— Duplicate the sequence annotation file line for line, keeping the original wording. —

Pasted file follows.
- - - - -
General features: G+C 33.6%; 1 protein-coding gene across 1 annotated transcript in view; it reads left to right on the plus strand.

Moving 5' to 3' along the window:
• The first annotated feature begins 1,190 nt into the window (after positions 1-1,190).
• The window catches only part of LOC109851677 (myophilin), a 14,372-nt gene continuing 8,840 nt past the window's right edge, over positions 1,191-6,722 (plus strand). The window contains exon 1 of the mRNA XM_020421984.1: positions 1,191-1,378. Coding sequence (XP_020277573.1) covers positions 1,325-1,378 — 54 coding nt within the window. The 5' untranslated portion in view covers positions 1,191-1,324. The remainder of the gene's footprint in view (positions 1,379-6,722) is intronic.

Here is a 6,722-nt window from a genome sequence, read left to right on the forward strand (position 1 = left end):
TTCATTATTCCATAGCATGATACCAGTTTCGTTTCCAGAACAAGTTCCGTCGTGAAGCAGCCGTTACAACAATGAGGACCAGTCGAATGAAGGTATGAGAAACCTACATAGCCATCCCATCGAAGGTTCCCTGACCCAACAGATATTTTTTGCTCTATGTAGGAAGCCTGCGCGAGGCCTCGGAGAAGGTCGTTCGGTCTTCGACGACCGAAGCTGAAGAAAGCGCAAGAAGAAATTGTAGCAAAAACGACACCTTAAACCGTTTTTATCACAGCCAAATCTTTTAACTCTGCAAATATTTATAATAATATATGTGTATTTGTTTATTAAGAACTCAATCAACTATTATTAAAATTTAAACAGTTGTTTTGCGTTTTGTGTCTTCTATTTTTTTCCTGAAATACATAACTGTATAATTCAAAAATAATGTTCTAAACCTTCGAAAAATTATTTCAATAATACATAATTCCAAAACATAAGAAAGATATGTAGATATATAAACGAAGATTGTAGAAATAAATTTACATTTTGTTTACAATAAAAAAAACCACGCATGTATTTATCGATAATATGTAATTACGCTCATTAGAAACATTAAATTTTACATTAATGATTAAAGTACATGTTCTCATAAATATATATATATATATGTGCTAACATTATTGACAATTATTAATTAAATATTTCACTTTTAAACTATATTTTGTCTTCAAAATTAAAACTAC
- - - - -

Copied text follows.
General features: G+C 33.6%; 1 protein-coding gene across 1 annotated transcript in view; it reads left to right on the plus strand.

Moving 5' to 3' along the window:
• The first annotated feature begins 1,190 nt into the window (after positions 1-1,190).
• The window catches only part of LOC109851677 (myophilin), a 14,372-nt gene continuing 8,840 nt past the window's right edge, over positions 1,191-6,722 (plus strand). The window contains exon 1 of the mRNA XM_020421984.1: positions 1,191-1,378. Coding sequence (XP_020277573.1) covers positions 1,325-1,378 — 54 coding nt within the window. The 5' untranslated portion in view covers positions 1,191-1,324. The remainder of the gene's footprint in view (positions 1,379-6,722) is intronic.

Here is a 6,722-nt window from a genome sequence, read left to right on the forward strand (position 1 = left end):
TTCATTATTCCATAGCATGATACCAGTTTCGTTTCCAGAACAAGTTCCGTCGTGAAGCAGCCGTTACAACAATGAGGACCAGTCGAATGAAGGTATGAGAAACCTACATAGCCATCCCATCGAAGGTTCCCTGACCCAACAGATATTTTTTGCTCTATGTAGGAAGCCTGCGCGAGGCCTCGGAGAAGGTCGTTCGGTCTTCGACGACCGAAGCTGAAGAAAGCGCAAGAAGAAATTGTAGCAAAAACGACACCTTAAACCGTTTTTATCACAGCCAAATCTTTTAACTCTGCAAATATTTATAATAATATATGTGTATTTGTTTATTAAGAACTCAATCAACTATTATTAAAATTTAAACAGTTGTTTTGCGTTTTGTGTCTTCTATTTTTTTCCTGAAATACATAACTGTATAATTCAAAAATAATGTTCTAAACCTTCGAAAAATTATTTCAATAATACATAATTCCAAAACATAAGAAAGATATGTAGATATATAAACGAAGATTGTAGAAATAAATTTACATTTTGTTTACAATAAAAAAAACCACGCATGTATTTATCGATAATATGTAATTACGCTCATTAGAAACATTAAATTTTACATTAATGATTAAAGTACATGTTCTCATAAATATATATATATATATGTGCTAACATTATTGACAATTATTAATTAAATATTTCACTTTTAAACTATATTTTGTCTTCAAAATTAAAACTAC